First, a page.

AUG 29, 2018 06:49 PM PDT

Current Animal Conservation Efforts Skip Over Key Habitats, Study Finds

When it comes to animal conservation, opinions vary from one person to the next concerning how to go about it. But a new study published this week in the journal Science Advances describes what could be a practical method for conserving valuable wildlife.

Animal conservation is undoubtedly challenging, but there are ways it could be improved.

Image Credit: Pixabay

While most agree that conserving untouched wilderness is the way to go, the study instead suggests that it’s more important to focus primarily on critical habitats. In other words, it might be better to increase conservation efforts in regions known to have sophisticated wildlife density rather than working to preserve empty forests.

"There's a lot of discussion about protecting 'Half Earth' as a minimum to protect biodiversity. The challenge is, which half do we protect?" said Stuart L. Pimm, the lead author of the study.

"The predilection of national governments is to protect areas that are 'wild'—that is, typically remote, cold, or arid. Unfortunately, those areas often hold relatively few species. Our analysis shows that protecting even as much as half of the world's large wilderness areas will not protect many more species than at present."

Related: Anthropogenic noise pollution threatens wild spaces

Many endangered animals reside outside of protected wildlife parks and untouched patches of wilderness. That said, these animals will be the first to suffer the consequences if conservation efforts fail to focus on critical habitats.

The researchers allegedly reached their conclusion after analyzing current conservation techniques and putting everything they found on a map. While ongoing efforts do a fair job of protecting many animal populations from declining, results could be improved by targeting the key habitats that reside far and few in between these general focus zones.

As the researchers put it, it’s a matter of ‘filling the gaps.’

"Certainly, there are good reasons to protect large wild areas: they provide environmental services," Pimm added.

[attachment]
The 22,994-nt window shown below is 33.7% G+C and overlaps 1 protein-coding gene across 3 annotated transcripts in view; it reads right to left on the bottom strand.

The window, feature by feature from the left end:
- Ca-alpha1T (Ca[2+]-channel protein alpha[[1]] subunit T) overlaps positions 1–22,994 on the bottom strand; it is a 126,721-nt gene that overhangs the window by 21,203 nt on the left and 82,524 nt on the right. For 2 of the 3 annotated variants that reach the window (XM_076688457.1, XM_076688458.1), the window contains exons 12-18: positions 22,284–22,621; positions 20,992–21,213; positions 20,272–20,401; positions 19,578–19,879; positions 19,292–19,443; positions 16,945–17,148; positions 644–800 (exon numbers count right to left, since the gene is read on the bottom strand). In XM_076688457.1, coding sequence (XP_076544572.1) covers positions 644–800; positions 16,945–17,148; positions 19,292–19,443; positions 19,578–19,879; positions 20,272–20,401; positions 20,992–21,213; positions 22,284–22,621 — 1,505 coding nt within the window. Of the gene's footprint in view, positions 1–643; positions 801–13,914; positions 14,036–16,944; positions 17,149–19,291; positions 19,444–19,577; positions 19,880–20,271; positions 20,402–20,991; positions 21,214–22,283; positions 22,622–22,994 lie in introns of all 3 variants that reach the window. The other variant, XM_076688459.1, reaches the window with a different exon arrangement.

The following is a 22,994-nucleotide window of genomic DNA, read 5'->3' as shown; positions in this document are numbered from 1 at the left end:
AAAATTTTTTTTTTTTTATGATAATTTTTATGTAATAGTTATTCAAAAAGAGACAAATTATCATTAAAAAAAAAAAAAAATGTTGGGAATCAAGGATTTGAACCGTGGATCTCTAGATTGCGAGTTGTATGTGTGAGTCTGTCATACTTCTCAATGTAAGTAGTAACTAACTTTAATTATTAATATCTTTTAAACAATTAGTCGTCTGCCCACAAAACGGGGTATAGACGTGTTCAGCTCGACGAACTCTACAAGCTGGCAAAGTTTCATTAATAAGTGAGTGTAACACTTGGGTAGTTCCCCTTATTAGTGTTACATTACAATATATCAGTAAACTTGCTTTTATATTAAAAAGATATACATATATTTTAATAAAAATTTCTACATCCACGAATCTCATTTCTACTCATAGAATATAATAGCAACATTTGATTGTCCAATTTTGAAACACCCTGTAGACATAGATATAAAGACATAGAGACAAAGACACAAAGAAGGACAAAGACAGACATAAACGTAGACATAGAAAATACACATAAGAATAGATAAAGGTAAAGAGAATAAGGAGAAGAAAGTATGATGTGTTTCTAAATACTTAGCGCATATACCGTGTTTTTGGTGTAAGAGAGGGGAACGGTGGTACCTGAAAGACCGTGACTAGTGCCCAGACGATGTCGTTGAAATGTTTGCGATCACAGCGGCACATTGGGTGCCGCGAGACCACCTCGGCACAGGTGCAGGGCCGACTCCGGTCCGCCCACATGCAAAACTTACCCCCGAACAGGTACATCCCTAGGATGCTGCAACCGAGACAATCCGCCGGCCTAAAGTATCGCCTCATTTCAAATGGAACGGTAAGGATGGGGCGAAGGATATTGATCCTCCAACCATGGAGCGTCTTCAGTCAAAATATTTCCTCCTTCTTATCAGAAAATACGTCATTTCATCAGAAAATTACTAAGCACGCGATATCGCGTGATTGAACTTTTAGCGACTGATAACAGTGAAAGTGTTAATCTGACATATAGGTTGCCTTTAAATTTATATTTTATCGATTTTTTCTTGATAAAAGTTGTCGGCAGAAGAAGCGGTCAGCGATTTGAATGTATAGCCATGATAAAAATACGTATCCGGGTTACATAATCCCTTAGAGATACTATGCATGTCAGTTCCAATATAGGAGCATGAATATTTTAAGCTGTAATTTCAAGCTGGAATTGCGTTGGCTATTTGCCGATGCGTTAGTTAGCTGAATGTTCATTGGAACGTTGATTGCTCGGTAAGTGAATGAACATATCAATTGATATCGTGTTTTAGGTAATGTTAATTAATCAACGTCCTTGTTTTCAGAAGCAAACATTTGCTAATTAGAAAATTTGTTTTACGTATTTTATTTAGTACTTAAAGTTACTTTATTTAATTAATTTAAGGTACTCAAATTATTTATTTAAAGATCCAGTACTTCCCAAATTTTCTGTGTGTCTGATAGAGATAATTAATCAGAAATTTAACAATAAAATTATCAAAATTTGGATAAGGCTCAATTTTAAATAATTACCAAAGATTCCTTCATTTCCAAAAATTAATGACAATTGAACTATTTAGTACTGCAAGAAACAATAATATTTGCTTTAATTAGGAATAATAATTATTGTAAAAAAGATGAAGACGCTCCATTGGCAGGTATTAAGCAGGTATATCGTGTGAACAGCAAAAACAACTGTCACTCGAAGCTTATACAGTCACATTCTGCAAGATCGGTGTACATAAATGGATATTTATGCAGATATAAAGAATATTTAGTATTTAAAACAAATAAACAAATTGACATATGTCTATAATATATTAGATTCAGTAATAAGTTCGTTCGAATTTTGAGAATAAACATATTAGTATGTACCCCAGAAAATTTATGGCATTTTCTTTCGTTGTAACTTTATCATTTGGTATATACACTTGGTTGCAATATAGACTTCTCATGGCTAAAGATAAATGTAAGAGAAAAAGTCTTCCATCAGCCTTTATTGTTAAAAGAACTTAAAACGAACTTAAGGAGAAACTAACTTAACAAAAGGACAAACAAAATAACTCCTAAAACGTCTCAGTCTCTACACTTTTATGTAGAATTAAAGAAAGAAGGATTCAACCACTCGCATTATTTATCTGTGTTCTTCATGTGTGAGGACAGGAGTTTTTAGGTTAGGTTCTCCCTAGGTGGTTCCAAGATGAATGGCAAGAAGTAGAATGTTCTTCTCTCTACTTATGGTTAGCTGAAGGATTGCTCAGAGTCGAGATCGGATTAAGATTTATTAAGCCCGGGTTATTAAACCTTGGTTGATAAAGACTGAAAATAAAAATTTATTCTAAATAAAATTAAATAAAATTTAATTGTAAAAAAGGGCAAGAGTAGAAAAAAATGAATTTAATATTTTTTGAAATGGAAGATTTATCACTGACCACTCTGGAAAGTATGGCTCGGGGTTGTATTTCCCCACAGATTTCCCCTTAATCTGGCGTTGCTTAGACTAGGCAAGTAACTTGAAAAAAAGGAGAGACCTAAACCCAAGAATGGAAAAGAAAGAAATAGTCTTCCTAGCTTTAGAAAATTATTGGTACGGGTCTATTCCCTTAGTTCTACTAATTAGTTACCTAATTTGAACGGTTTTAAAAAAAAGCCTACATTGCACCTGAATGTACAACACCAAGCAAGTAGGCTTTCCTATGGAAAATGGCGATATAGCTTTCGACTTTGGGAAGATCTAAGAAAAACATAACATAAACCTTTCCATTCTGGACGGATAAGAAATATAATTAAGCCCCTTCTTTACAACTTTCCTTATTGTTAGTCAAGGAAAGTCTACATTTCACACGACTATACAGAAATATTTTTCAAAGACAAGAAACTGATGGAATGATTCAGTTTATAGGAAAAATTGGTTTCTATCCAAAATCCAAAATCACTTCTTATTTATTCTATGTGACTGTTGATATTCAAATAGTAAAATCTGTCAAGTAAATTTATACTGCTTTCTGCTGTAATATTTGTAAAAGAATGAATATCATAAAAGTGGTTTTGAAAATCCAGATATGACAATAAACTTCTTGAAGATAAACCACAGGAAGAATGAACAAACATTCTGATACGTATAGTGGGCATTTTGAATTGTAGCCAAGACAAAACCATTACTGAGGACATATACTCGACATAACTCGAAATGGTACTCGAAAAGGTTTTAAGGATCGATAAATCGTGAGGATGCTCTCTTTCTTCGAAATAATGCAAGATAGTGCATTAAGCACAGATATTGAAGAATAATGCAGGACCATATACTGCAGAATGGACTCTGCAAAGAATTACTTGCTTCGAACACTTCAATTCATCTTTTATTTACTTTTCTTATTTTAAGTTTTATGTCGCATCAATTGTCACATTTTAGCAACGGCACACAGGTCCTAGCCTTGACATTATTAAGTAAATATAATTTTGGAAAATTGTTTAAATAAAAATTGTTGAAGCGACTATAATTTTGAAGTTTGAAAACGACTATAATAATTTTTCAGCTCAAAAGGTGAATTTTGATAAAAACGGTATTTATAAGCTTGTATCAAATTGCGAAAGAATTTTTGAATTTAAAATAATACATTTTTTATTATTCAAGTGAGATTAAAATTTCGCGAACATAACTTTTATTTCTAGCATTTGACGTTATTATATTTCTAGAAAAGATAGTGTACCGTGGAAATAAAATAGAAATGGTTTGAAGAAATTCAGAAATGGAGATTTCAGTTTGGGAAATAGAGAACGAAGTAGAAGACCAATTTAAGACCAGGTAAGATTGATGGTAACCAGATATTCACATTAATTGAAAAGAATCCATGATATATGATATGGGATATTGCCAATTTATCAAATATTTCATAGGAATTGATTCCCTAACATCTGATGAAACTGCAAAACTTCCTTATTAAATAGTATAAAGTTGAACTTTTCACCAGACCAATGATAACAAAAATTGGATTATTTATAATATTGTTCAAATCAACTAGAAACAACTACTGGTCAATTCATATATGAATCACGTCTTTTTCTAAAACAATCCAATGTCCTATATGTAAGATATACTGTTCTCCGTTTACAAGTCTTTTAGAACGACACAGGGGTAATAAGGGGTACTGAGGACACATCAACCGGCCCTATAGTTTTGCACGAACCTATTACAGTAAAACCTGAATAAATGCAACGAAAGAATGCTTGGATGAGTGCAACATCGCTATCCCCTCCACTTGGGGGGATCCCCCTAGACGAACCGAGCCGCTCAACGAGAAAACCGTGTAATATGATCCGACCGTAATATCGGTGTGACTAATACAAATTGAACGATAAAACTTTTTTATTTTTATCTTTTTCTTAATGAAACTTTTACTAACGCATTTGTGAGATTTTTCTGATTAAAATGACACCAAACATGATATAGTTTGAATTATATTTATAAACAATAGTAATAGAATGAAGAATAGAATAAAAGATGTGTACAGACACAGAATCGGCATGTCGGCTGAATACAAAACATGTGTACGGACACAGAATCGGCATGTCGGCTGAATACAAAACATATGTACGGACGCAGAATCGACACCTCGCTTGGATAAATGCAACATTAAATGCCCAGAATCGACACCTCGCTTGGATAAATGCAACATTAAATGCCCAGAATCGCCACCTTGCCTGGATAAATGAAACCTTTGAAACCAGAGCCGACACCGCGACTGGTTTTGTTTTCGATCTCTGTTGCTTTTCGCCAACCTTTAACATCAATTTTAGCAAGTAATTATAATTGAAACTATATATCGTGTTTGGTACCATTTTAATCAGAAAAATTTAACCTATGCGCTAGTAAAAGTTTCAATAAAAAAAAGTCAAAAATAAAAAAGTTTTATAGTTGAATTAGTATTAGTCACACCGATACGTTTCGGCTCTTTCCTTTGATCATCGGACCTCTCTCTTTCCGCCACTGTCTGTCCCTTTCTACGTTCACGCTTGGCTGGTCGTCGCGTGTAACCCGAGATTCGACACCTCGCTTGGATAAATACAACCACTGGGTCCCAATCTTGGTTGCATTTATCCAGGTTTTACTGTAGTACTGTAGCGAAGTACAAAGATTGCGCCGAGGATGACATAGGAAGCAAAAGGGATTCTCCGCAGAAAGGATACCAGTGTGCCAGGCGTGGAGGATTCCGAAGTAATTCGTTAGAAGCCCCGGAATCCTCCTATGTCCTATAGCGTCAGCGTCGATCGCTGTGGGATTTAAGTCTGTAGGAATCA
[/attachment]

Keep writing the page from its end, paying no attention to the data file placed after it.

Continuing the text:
"An obvious example is the Amazon, where the loss of the forest there might cause massive changes to the climate. But to save as much biodiversity as possible, we have to identify the species that remain poorly protected—which this paper does—and then pinpoint where they are, so we can effect practical conservation."

Related: Giant panda removed from the endangered species list

As it would seem, an astonishing number of critical habitats reside within these so-called ‘gaps,’ and because they exist outside of protected, untouched wildernesses, they don’t receive as much attention from conservation efforts as they should.

The results underscore a momentous issue with current animal conservation efforts and may lay the groundworks for improvements in the future. At least, that’s the hope anyway.

It should be interesting to see how animal conservationists respond to the findings and whether they’ll consider them for future conservation plans. Of course, only time will tell…

Source: Phys.org, Science Advances

About the Author
  • Fascinated by scientific discoveries and media, Anthony found his way here at LabRoots, where he would be able to dabble in the two. Anthony is a technology junkie that has vast experience in computer systems and automobile mechanics, as opposite as those sound.
You May Also Like
AUG 28, 2018
Earth & The Environment
AUG 28, 2018
African savannas are emitting three times the CO2 than thought
The Miombo woodlands extend over 2.5 million square kilometers across Africa, passing through Angola, Zambia, Tanzania and Mozambique. This ecosystem provi...
SEP 10, 2018
Plants & Animals
SEP 10, 2018
The WWF is Outfitting Tanzanian Elephants with Satellite-Trackable Collars
Animal poachers frequently target elephants because their ivory tusks can rake in a significant profit on the black market. But contemporary technological ...
SEP 19, 2018
Genetics & Genomics
SEP 19, 2018
Forensic Efforts To Combat Ivory Poaching
Scientists are using DNA testing to identify poaching hotspots, and criminal networks....
OCT 03, 2018
Plants & Animals
OCT 03, 2018
Urban Blue Tits Lay Larger Eggs Than Their Forest-Dwelling Counterparts
Curious researchers from the University of Lodz wanted to know if there were any substantial differences between eggs laid by city-dwelling blue tits and t...
NOV 05, 2018
Plants & Animals
NOV 05, 2018
Anthropogenic Activity Reduces Bee Diversity, Study Confirms
Bee populations are in decline all over the globe, raising serious concerns about their current situation among conservationists. That said, researchers fr...
NOV 11, 2018
Genetics & Genomics
NOV 11, 2018
Bee Study Connects Social Behavior with Gene Variants
Researchers used a special kind of bee that can live in either social communities or isolation, as their research model....
Loading Comments...